As act four draws to a close, Richard is escorted from the presence of Bolingbroke to be imprisoned in Flint Castle. Richard is acutely aware of his demise, acknowledging himself as “unkinged,” and devoid of any royal presence or power. With the loss of his crown, Richard’s sense of self has been dismantled. Such destruction is of course institutional; Richard is no longer the figurehead of the English monarchy, his reign is a thing of the past. But for Richard, the loss of his kingdom is experienced much more personally. While Bolingbroke ascends to the throne as Henry IV, Richard slowly fades into a shadow of his former self. Shakespeare’s dramatization of the life and death of Richard II forces us to broaden our conception of how kingship is constituted and understood on an individual level as we forced to consider the fragility of an identity constructed around an object. The prolonged and distressing staging of Richard’s deposition requires us to contemplate not only the social or political but also the personal consequences of the loss of kingship through the loss of the crown.

In the final moment of his “undoing” speech, Richard ponders, “What more remains?” (4.1.222). Throughout the course of the speech, Richard has divested himself of all the pomp of his kingship, given away every ornament, in striving to eradicate kingly qualities from his person. In building an understanding of his self that is dependent upon and constituted by an ornament, the ramifications of losing that ornament are, for Richard, unfathomable. Shakespeare’s dramatization of the historical Richard II not only shows the loss of a crown by one ruler and the ascension to the throne of another, but also through the exchange of the crown from hand to hand and head to head, we come to understand the magnitude of the power extant within a single material object. Through the calculated separation of the kingly accouterments from Richard’s body, he erases himself, leaving only the unadorned, value neutral, body of a mortal man. We are left to ruminate on the sad truth that in fact, for Richard, nothing more remains.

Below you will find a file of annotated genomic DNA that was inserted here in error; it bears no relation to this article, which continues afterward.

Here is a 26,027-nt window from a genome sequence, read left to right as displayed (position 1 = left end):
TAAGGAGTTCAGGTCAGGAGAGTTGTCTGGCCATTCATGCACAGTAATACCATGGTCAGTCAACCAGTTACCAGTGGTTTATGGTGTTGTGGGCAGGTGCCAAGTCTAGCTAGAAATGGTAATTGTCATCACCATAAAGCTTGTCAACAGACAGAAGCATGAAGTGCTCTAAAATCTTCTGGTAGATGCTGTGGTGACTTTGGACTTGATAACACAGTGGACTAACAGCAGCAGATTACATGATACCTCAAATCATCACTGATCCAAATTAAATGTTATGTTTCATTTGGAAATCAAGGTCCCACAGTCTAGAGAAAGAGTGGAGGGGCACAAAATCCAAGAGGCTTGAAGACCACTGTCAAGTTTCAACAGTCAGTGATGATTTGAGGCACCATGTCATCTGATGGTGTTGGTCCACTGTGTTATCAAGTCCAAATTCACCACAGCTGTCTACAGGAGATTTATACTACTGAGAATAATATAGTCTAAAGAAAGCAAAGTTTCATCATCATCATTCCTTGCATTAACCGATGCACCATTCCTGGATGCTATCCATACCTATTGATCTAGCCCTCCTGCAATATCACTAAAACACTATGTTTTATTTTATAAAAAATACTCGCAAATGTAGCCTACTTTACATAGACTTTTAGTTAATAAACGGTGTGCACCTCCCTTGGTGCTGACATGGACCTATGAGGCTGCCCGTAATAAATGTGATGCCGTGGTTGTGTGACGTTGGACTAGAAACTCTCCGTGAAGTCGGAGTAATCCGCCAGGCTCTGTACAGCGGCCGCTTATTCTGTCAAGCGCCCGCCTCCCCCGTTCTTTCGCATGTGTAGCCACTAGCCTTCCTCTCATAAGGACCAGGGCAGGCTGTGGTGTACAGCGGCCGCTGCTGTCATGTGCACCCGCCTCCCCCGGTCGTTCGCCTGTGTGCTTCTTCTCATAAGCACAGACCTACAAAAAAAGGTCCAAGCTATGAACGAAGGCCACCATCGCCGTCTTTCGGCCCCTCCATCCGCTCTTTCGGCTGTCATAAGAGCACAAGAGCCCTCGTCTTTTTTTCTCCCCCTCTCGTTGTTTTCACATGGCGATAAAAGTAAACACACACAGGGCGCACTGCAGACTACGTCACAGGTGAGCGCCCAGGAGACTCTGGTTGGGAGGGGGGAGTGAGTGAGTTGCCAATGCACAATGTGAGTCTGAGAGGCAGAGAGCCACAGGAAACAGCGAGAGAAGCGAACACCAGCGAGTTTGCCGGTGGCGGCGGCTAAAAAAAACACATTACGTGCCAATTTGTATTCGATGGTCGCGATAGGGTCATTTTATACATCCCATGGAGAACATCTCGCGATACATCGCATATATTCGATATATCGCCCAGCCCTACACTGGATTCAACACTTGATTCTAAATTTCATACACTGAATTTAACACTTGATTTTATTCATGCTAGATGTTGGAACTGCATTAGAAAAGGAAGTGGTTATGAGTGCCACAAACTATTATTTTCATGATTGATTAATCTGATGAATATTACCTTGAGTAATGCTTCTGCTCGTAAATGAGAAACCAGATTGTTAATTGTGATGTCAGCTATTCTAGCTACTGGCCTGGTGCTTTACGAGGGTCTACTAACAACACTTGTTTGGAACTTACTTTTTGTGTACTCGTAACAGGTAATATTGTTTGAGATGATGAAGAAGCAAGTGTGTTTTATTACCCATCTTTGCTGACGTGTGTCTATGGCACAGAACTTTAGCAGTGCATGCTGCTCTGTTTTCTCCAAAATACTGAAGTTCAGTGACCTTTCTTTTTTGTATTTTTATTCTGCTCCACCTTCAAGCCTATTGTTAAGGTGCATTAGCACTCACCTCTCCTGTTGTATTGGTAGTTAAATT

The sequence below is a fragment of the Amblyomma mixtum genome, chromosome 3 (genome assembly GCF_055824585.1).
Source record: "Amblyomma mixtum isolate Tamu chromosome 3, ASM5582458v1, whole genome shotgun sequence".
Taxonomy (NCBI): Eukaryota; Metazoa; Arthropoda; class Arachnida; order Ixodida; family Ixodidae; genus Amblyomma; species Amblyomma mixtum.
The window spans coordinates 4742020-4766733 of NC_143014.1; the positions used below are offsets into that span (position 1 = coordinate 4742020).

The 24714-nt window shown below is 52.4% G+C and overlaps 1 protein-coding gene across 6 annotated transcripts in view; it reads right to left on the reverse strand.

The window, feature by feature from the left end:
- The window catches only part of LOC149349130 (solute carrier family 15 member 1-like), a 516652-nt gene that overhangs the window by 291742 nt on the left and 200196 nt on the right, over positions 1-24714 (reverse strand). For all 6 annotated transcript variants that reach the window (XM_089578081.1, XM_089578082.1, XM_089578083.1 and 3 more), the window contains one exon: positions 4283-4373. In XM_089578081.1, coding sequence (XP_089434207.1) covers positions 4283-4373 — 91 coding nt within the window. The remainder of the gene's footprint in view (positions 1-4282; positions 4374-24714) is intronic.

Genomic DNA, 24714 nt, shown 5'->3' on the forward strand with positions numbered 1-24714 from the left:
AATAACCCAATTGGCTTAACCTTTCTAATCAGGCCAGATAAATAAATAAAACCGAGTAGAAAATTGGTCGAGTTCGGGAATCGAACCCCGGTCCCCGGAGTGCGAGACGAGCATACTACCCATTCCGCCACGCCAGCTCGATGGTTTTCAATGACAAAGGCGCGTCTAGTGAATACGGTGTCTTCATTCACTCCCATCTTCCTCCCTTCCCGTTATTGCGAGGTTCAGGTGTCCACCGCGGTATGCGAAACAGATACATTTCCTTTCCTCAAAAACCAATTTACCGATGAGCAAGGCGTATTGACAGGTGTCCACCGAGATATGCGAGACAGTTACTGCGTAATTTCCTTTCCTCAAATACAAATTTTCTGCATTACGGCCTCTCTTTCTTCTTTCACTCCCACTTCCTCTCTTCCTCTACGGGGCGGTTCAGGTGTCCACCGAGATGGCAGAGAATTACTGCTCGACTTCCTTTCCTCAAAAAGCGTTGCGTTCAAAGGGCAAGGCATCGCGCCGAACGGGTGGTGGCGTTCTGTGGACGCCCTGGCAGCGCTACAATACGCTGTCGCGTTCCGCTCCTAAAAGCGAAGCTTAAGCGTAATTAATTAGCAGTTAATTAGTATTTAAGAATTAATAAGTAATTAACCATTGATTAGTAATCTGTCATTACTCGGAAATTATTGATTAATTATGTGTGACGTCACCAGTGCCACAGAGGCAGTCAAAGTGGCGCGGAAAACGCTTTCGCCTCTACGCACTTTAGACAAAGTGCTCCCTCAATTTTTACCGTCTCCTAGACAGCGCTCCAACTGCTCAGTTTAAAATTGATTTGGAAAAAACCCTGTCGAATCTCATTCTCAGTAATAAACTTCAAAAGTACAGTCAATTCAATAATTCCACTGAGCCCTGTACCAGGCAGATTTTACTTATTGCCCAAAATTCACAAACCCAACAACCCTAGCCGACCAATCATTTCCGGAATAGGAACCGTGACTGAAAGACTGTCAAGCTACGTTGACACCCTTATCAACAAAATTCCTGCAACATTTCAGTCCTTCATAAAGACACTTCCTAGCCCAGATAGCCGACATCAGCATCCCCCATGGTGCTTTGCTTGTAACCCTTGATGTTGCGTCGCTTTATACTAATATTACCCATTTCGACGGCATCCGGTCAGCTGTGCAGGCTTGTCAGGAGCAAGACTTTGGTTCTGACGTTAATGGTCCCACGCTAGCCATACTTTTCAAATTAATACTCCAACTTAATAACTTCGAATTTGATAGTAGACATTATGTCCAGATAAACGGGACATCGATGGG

1. William Shakespeare, The Tragedy of King Richard the Second, Ed. Stephen Orgel (New York: Penguin Books, 2000), 2.1.100-101.  All further quotations from Richard II will be taken from this edition.
  2. Orgel, Illusion of Power, 59.
  3. The use of the word shadow here is also meta-referential as actors on the Early Modern stage were referred to as “shadows.” Richard is not only a shadow, or a phantom version of his former self, but the actor playing Richard on stage is a shadow, or memory, of the historical Richard II.